In another scenario, Rite Aid Corporation (RAC) and its 40 affiliations paid $ 1 Million as a settlement for violating the HIPAA Privacy Rule. Media reports triggered OCR to action due to claims of failure to safeguard customer privacy. The media reported incidences in various cities across the United States where pharmacies disposed pill bottles with labels exposing the health information of customers. The HIPAA guidelines do not condone the disposal of health information in an industrial trash can. When disposed of publicly, the health information is accessible to unauthorized people. Such a violation exposes an individual to a risk of identity theft.
The incident also exposed possible violations of the Federal Trade Commission Act (FTC). OCR conducted the investigation in conjunction with Health and Human Services acting on behalf of FTC. Lack of proper training of the employees in matters concerning HIPAA privacy rule, failure to implement adequate policies and procedures, and poor maintenance of employee sanctions policy formed the principal part of the failure to comply. Rite Aid Corporation agreed to implement a corrective action involving revision and distribution of its disposal policies, training of the workforce, carrying out internal monitoring, and engaging third-party audits on compliance under the directive of Health and Human Services (Dowell, n.d.).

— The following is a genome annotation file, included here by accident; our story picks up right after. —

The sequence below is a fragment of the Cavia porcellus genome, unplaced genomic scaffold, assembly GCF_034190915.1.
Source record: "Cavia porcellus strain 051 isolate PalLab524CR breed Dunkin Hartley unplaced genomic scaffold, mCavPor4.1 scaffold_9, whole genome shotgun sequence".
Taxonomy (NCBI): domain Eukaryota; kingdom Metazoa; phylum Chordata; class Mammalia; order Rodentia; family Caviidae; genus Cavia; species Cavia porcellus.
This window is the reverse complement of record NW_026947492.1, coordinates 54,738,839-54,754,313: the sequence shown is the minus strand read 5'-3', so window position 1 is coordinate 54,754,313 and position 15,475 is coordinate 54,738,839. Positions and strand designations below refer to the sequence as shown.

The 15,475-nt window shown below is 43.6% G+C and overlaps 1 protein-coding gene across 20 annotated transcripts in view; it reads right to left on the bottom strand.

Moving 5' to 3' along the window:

Dowell, M.A. (n.d.). Compliance Program Implications of Recent HIPAA Privacy Enforcement Activities. Web.
Dunford, M. (2009) Viewpoints from Leading Healthcare Chief Information Officers; Facts, Priorities, Salaries and Advice to Future CIOs. Web.
Myers, S. (2012). Patient safety and hospital accreditation: A model for ensuring success. New York: Springer Pub. Co.
The Importance of HIPAA for Nurses. (2009) Arizona State Board of Nursing: Regulatory Journal 4(3). Web.